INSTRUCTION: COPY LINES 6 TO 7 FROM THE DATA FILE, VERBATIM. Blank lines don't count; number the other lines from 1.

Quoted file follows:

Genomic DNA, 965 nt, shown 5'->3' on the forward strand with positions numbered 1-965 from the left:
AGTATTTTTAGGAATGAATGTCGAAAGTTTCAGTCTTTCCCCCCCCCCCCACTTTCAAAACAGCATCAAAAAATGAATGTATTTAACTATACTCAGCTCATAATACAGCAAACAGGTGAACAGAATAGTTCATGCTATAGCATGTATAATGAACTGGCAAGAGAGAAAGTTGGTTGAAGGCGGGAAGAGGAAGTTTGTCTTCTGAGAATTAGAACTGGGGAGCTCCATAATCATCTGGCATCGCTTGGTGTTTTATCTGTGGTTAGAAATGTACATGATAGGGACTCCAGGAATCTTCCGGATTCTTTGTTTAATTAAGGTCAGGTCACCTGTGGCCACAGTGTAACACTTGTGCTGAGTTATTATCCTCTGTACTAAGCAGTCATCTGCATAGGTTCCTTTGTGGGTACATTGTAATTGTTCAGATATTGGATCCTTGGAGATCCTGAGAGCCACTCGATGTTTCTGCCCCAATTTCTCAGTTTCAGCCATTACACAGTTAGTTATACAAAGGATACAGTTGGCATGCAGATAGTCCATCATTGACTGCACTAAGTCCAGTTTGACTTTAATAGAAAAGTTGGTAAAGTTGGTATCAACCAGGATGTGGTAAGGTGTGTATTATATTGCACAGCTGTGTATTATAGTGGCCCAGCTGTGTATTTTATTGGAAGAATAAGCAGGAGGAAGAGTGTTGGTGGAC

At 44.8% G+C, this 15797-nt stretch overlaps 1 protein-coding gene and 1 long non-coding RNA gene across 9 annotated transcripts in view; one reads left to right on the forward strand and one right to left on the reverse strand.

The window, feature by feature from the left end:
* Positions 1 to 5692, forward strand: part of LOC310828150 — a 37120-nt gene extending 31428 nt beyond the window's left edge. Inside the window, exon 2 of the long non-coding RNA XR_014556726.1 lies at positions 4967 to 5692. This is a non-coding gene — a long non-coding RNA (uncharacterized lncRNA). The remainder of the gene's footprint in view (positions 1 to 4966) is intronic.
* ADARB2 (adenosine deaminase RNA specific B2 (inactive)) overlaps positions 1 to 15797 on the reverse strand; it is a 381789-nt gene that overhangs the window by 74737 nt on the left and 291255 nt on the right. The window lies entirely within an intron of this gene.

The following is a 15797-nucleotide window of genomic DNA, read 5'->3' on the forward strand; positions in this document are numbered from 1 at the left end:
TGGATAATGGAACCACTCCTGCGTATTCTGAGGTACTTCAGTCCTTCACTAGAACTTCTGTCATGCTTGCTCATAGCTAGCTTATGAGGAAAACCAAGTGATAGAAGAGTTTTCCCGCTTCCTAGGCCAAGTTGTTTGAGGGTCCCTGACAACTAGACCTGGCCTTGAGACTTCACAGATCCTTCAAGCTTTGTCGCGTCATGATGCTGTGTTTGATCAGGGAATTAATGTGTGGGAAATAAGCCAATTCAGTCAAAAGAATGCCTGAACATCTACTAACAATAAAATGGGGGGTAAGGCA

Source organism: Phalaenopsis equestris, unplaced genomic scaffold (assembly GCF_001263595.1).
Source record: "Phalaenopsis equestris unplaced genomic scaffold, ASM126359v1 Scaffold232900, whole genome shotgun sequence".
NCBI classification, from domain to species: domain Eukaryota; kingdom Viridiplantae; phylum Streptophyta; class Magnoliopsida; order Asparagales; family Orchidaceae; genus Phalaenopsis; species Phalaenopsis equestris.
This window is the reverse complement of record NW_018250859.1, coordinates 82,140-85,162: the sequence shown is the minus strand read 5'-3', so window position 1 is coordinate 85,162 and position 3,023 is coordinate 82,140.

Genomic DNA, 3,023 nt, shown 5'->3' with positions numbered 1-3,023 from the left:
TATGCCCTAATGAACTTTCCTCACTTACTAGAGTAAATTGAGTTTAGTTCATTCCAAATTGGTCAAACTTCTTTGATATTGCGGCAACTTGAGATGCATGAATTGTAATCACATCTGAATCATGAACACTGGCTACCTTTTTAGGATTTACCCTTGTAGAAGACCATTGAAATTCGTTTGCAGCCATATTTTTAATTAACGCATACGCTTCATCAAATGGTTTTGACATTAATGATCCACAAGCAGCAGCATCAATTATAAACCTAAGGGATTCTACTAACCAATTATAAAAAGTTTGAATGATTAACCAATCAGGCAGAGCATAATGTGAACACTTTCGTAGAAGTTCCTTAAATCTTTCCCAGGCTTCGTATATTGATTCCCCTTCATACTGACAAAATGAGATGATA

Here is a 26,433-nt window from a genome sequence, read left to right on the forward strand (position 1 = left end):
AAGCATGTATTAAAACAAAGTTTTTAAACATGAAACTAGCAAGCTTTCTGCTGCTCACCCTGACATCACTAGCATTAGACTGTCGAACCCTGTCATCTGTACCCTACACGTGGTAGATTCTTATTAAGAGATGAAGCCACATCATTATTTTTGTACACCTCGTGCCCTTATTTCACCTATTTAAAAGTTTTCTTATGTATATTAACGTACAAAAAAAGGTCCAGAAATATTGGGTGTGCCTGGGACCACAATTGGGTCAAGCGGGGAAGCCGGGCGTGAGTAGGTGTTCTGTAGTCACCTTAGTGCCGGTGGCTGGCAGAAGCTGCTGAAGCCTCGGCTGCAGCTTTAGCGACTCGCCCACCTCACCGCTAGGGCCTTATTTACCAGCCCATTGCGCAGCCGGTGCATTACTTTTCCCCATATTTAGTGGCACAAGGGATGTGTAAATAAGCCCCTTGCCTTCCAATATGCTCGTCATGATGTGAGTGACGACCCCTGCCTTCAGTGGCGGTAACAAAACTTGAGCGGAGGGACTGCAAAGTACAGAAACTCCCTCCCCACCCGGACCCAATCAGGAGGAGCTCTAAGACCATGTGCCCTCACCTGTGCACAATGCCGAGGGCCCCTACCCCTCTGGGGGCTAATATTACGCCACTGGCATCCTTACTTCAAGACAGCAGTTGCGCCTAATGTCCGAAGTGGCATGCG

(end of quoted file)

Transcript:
* ADARB2 (adenosine deaminase RNA specific B2 (inactive)) overlaps positions 1 to 15797 on the reverse strand; it is a 381789-nt gene that overhangs the window by 74737 nt on the left and 291255 nt on the right. The window lies entirely within an intron of this gene.

The following is a 15797-nucleotide window of genomic DNA, read 5'->3' on the forward strand; positions in this document are numbered from 1 at the left end: